Auditors' duty to report RIs on non-compliance with EAAB regulatory deadline of 30 June 2020

30 Jun 2020

Johannesburg, Tuesday, June 30, 2020 – The Independent Regulatory Board for Auditors (IRBA) is aware of the concerns of registered auditors regarding the Estate Agency Affairs Board’s (EAAB) 30 June 2020 submission deadline for audit reports for estate agencies with a financial year-end of 28 February 2020.

Due to the COVID-19 pandemic lockdown restrictions, which had both restricted auditors and estate agencies from operating, the IRBA engaged with the EAAB at an early stage to enquire whether the EAAB would consider granting practitioners an extension or an exemption on the 30 June 2020 compliance requirement.

In terms of Section 45 of the Auditing Profession Act (26 of 2005) registered auditors have a duty to report on reportable irregularities. In the event that registered auditors are not able to comply with the 30 June 2020 deadline for submission of audit reports due to estate agencies not being in a position to produce the required information for audit, then the registered auditors will without delay submit a written report (first letter) to the IRBA. The report must give particulars of the reportable irregularity and any other information which the auditor considers appropriate. Within three days, the auditor must notify the management board of the estate agency client.

This could result in a significant influx of Reportable Irregularities (RIs) relating to estate agency financial reporting. Should lockdown levels continue to restrict estate agencies and the auditors are not able to resolve the RI within the subsequent 30 days, this results in the second letter which the IRBA would then forward to the EAAB.

The IRBA supports any authorised extensions granted by other regulators where these will assist auditors in consistently delivering high quality audits. Such extensions have been granted by various other regulators. However, auditors are reminded that in the absence of any such extension Section 45 must be complied with.

As a result of the far-reaching consequences of the lockdown on the industry, the EAAB has agreed not to impose penalties for late submissions.

In May the EAAB made detailed submissions to the Department of Human Settlements on a raft of possible Covid-19 pandemic relief measures which included the issues of extension of deadlines for audit reports and the deferment of Continuing Professional Development (CPD) fees. The EAAB is awaiting a response from the Department on these and other issues and will communicate the outcome as soon as it is received. The IRBA will communicate these decisions to auditors accordingly.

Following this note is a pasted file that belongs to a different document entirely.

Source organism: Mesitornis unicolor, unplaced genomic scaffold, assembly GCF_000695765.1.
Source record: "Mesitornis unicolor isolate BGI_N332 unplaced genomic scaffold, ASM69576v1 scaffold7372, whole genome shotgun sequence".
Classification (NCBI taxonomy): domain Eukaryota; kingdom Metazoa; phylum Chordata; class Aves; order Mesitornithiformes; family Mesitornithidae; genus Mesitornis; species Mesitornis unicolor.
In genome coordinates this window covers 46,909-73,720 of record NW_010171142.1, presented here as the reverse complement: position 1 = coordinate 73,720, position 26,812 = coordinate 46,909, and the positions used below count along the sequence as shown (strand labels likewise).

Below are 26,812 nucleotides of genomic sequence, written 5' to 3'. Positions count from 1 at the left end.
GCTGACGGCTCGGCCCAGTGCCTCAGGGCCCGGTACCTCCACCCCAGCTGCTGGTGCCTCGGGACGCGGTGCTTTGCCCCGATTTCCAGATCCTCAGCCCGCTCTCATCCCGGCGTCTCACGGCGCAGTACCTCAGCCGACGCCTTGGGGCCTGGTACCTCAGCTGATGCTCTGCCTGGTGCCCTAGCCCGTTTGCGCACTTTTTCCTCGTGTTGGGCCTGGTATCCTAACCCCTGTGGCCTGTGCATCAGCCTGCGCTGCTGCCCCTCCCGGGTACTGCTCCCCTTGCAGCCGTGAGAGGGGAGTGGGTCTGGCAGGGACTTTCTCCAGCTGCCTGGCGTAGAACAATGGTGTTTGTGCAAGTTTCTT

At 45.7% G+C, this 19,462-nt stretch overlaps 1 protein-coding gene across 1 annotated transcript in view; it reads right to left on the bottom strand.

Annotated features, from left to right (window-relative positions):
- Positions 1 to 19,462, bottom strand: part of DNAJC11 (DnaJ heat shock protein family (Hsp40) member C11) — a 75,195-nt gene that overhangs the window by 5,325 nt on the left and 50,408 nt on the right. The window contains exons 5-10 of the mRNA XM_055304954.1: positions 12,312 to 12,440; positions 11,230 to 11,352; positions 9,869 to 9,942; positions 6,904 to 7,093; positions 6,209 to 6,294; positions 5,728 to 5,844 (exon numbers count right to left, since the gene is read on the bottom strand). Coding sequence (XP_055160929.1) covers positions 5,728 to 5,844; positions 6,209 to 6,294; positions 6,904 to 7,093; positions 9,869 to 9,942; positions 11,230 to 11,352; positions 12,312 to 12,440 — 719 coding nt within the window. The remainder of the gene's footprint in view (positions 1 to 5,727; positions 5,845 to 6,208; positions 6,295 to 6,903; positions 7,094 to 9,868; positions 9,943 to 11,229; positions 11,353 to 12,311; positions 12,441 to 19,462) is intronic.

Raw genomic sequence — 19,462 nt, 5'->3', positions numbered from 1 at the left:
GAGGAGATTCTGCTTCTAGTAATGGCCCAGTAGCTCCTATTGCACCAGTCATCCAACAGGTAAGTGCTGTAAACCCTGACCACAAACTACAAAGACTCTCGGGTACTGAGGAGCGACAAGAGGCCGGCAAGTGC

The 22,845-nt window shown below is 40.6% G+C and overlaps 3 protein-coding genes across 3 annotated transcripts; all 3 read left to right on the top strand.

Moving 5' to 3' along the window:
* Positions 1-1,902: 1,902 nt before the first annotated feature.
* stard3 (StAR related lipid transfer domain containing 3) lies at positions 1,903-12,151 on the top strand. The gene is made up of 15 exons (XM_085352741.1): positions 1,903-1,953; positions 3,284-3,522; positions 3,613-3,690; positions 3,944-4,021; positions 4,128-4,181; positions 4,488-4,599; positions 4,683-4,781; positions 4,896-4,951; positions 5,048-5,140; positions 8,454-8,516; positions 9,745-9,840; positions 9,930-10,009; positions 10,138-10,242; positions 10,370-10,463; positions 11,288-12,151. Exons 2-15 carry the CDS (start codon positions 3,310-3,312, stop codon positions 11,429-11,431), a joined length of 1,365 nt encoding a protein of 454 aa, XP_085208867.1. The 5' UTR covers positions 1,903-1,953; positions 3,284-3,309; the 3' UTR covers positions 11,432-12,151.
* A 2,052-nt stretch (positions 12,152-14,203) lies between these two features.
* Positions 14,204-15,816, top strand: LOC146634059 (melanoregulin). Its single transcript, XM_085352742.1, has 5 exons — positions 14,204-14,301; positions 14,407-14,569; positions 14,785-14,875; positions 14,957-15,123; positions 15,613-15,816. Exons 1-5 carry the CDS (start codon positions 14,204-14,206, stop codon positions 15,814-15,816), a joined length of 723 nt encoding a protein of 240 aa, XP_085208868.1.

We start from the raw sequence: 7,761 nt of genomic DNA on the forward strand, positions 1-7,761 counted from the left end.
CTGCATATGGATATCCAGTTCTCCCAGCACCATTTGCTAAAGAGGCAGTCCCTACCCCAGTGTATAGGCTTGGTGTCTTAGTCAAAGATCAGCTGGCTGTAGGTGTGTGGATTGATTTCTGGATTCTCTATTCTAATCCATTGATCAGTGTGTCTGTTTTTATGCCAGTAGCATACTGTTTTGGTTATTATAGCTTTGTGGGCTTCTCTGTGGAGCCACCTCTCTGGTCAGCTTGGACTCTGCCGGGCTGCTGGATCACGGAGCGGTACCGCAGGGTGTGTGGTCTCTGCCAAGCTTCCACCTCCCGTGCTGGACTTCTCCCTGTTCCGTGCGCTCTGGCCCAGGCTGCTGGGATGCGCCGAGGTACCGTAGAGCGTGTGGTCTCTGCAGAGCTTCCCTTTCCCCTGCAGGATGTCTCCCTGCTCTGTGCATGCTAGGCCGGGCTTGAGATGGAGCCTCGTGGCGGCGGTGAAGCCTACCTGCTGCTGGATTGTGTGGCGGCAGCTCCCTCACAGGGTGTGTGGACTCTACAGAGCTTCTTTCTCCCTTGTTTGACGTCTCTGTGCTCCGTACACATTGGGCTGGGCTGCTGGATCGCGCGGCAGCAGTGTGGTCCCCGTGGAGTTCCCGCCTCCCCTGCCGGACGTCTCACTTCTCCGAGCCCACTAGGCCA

More about the IRBA:

The IRBA is a public protection statutory body established to protect the financial interests of the public by ensuring registered auditors and their firms deliver services of the highest quality. It upholds audit firm independence to ensure that audit quality is such that it enhances the accuracy and credibility of financial performance reporting. In this way, the IRBA has an important role to play in building the reputation of South Africa as an investment market for both local and global investors and driving economic growth for the country.

The IRBA also registers suitably qualified accountants as auditors, who must adhere to the highest ethics standards, and promotes the auditing profession through the effective regulation of assurance conducted in accordance with internationally recognised standards and processes.

Issued by: Lorraine van Schalkwyk APR
Manager: Special Projects and Media Relations
The Independent Regulatory Board for Auditors (IRBA)
Contact: 087 940 8800
Mobile: 083 626 3762
On behalf of: Bernard Peter Agulhas
Chief Executive Officer